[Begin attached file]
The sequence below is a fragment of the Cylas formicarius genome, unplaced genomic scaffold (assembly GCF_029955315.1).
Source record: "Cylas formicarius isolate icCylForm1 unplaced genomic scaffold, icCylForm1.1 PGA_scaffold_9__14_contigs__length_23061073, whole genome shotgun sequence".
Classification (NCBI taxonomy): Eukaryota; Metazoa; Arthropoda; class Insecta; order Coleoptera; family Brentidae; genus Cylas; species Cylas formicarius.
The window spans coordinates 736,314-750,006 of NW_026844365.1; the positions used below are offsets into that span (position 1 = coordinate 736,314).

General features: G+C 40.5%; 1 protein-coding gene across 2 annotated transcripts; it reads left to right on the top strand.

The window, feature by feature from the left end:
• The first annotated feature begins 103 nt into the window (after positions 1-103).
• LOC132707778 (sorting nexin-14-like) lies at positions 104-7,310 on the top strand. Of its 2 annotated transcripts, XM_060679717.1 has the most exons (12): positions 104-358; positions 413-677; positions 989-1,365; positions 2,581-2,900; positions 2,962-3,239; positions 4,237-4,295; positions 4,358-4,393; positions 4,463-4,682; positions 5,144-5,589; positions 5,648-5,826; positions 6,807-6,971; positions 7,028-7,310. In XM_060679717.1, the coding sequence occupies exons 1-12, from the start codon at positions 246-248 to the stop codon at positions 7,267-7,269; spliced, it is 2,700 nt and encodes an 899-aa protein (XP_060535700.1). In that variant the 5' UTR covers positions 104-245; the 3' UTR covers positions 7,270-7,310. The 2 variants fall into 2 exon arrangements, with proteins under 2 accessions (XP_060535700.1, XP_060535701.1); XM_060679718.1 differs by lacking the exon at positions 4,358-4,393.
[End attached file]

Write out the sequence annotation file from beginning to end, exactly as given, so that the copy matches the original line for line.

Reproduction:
The sequence below is a fragment of the Cylas formicarius genome, unplaced genomic scaffold (assembly GCF_029955315.1).
Source record: "Cylas formicarius isolate icCylForm1 unplaced genomic scaffold, icCylForm1.1 PGA_scaffold_9__14_contigs__length_23061073, whole genome shotgun sequence".
Classification (NCBI taxonomy): Eukaryota; Metazoa; Arthropoda; class Insecta; order Coleoptera; family Brentidae; genus Cylas; species Cylas formicarius.
The window spans coordinates 736,314-750,006 of NW_026844365.1; the positions used below are offsets into that span (position 1 = coordinate 736,314).

General features: G+C 40.5%; 1 protein-coding gene across 2 annotated transcripts; it reads left to right on the top strand.

The window, feature by feature from the left end:
• The first annotated feature begins 103 nt into the window (after positions 1-103).
• LOC132707778 (sorting nexin-14-like) lies at positions 104-7,310 on the top strand. Of its 2 annotated transcripts, XM_060679717.1 has the most exons (12): positions 104-358; positions 413-677; positions 989-1,365; positions 2,581-2,900; positions 2,962-3,239; positions 4,237-4,295; positions 4,358-4,393; positions 4,463-4,682; positions 5,144-5,589; positions 5,648-5,826; positions 6,807-6,971; positions 7,028-7,310. In XM_060679717.1, the coding sequence occupies exons 1-12, from the start codon at positions 246-248 to the stop codon at positions 7,267-7,269; spliced, it is 2,700 nt and encodes an 899-aa protein (XP_060535700.1). In that variant the 5' UTR covers positions 104-245; the 3' UTR covers positions 7,270-7,310. The 2 variants fall into 2 exon arrangements, with proteins under 2 accessions (XP_060535700.1, XP_060535701.1); XM_060679718.1 differs by lacking the exon at positions 4,358-4,393.